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BY Clayton Boldt, Ph.D.

Adoptive cellular therapy is a form of immunotherapy that uses cells from our immune systems, such as T cells, as a treatment for cancer. The immune cells are usually isolated from a patient, expanded and, in some cases, engineered to enhance their natural abilities to eliminate cancer.

This field has grown significantly in recent years with the FDA approval of chimeric antigen receptor (CAR) T cell therapies for certain patients...

BY Laura Nathan-Garner

A cancer diagnosis can require you to expand your vocabulary, learn about treatment options and side effects, and ask questions you never...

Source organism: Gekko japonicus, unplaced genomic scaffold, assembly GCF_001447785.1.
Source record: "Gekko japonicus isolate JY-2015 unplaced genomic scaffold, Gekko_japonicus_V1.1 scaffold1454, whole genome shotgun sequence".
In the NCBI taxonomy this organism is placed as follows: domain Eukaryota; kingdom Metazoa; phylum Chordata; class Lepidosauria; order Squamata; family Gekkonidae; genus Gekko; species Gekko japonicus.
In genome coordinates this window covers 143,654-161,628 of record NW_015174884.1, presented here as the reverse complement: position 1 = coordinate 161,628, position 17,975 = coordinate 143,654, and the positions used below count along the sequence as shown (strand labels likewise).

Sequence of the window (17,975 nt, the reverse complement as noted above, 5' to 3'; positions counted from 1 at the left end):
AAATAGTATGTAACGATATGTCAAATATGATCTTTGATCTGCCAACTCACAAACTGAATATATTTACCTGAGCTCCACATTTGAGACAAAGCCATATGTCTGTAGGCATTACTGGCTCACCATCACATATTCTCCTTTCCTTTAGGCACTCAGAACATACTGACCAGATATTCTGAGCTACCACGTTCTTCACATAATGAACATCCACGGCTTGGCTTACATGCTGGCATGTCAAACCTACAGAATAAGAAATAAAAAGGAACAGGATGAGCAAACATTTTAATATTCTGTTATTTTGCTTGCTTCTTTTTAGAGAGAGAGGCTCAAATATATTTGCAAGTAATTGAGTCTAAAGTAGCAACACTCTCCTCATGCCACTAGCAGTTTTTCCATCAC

BY Mary Ann Hellinghausen

Elizabeth Mittendorf’s first year in medical school didn’t bode well for a career as a doctor. During one of her early encounters with a patient...

BY Britta Fortson

Some 23 years ago, I was 19 and getting ready to start college at Florida State University. But after experiencing blurry vision that could not be corrected with glasses or contacts, I was diagnosed with ocular melanoma, a very rare cancer in the eye. With my whole life ahead of me, I was determined to beat it. After treatment, which involved radiation and the loss of sight in my right eye, I got a clean bill of health -- just in time...